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speed measured by pitot tubes is that of the wind speed relative to the aircrafts. Now, this itself depends on weather conditions which can affect wind speeds. So, then why employ pitot tubes at all if they can give deceiving readings? Can not satellite imaging be used rather for measuring accurate speeds?

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    $\begingroup$ If you are flying an airplane, airspeed (relative to the wind) is crucial. Satellites would give you ground speed. $\endgroup$
    – Eric S
    Apr 13 '17 at 0:44
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There are two speeds that the pilot is concerned about. First is airspeed, and the second is ground speed.

Ground speed (speed of the aircraft relative to the ground) can and is checked by GPS. This speed tells the pilot how long the flight will be and if they are staying on track with their fuel calculations for the flight, crucial, but less critical compared to airspeed

Airspeed, (Speed of aircraft relative to the wind that is passing over the wing) is checked by the pitot tube. This speed is a more critical measurement for actual flight. The aircraft dynamics require that the air passing over the wing to be within certain ranges for different types of flight maneuvers (take off and landing have their own critical speeds, cruising flight another, stall speed is another). These can only be measured directly through a pitot tube.

Where the challenge (conceptually) is, is in understanding the difference between the two speeds. If your aircraft is flying into the wind at 60 knots (airspeed) and the wind speed is also 60 knots, then your GROUND speed, will be zero. Your aircraft is moving forward relative to the wind at the same speed as the wind is pushing it back. If you've ever seen a bird on a windy day flapping really hard, but not moving anywhere relative to you standing on the ground, this is what is going on.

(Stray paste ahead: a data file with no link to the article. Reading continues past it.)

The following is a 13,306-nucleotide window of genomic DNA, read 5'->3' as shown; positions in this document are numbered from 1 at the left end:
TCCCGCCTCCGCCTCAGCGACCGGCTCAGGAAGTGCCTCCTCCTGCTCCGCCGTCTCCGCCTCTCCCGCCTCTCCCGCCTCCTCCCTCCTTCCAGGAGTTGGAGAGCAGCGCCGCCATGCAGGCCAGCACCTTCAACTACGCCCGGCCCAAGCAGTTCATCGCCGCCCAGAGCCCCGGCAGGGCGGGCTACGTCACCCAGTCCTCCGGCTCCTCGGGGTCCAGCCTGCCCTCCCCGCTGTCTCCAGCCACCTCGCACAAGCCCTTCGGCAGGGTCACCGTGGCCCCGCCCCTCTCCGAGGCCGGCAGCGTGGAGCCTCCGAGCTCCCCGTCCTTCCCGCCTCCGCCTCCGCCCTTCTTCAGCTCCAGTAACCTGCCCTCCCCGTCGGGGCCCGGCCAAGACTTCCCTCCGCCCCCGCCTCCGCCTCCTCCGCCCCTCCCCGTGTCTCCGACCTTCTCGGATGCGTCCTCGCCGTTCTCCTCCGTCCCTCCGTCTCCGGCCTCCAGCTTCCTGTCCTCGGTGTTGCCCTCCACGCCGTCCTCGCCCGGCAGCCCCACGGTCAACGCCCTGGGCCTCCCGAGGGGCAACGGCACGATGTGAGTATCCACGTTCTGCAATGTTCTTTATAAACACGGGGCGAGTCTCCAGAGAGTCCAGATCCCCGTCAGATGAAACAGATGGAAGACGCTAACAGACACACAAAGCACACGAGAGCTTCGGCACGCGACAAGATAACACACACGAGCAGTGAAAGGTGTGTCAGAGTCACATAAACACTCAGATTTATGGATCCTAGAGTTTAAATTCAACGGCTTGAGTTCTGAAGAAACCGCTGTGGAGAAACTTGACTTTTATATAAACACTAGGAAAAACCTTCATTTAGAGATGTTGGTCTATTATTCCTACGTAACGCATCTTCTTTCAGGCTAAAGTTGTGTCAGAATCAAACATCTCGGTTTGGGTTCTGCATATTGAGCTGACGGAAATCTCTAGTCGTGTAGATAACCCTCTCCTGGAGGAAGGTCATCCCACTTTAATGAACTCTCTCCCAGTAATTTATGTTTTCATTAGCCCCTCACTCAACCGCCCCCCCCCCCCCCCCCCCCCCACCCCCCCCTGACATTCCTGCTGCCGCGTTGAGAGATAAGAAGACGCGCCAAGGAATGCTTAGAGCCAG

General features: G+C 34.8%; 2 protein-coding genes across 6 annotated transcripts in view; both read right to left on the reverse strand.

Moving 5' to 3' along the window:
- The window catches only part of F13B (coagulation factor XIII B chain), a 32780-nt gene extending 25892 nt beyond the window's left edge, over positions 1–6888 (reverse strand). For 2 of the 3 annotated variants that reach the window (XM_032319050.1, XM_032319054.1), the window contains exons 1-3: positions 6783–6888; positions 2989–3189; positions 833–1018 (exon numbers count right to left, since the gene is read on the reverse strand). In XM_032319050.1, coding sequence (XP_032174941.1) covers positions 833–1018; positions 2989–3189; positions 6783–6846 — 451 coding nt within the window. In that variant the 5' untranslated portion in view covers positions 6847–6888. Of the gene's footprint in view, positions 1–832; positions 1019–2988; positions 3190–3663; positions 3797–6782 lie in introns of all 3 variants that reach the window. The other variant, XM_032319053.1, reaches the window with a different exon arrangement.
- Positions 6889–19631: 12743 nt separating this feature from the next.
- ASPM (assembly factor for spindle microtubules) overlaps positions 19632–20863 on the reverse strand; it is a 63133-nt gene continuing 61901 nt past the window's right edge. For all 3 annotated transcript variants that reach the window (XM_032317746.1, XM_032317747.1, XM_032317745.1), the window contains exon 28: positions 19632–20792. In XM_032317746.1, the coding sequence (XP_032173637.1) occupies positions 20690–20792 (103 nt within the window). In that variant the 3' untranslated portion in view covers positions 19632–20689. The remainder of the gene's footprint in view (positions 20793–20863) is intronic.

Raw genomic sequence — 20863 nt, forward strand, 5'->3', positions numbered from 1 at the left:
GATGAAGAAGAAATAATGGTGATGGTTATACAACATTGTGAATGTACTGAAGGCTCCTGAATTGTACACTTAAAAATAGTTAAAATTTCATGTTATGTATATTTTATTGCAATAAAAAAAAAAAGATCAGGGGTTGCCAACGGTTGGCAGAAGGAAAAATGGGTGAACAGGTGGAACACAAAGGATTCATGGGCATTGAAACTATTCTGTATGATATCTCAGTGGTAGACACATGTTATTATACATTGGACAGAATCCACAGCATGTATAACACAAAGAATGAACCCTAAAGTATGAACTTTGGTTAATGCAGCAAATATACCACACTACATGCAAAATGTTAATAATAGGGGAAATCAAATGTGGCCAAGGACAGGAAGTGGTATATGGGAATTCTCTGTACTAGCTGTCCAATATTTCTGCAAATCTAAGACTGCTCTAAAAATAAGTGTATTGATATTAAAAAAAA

Now consider the pilot turns 180 degrees and is now flying with the wind. Once the plane is at a steady flight speed, his airspeed is 60 knots, but his ground speed will be 120 knots!

Note, do not fly in 60 knot winds if your cruising speed is 60, this is ridiculously extremely insanely dangerous to do.

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The speed of the aircraft relative to the surrounding air is actually much more important to a pilot than the ground speed as this is what affects the aerodynamic behaviour of the aircraft.

Consider landing, here the pilot needs to maintain a speed low enough to land safely (determined by ground speed) but high enough that the airflow over the wings and control surfaces provides enough lift to support the weight of the aircraft and control it which is determined by airspeed and this effected by head or tail winds.

Airspeed also affects fuel consumption which is an important consideration for any aircraft.

Of course knowing ground speed and position is very useful for navigation but doesn't replace the need to know airspeed as well.

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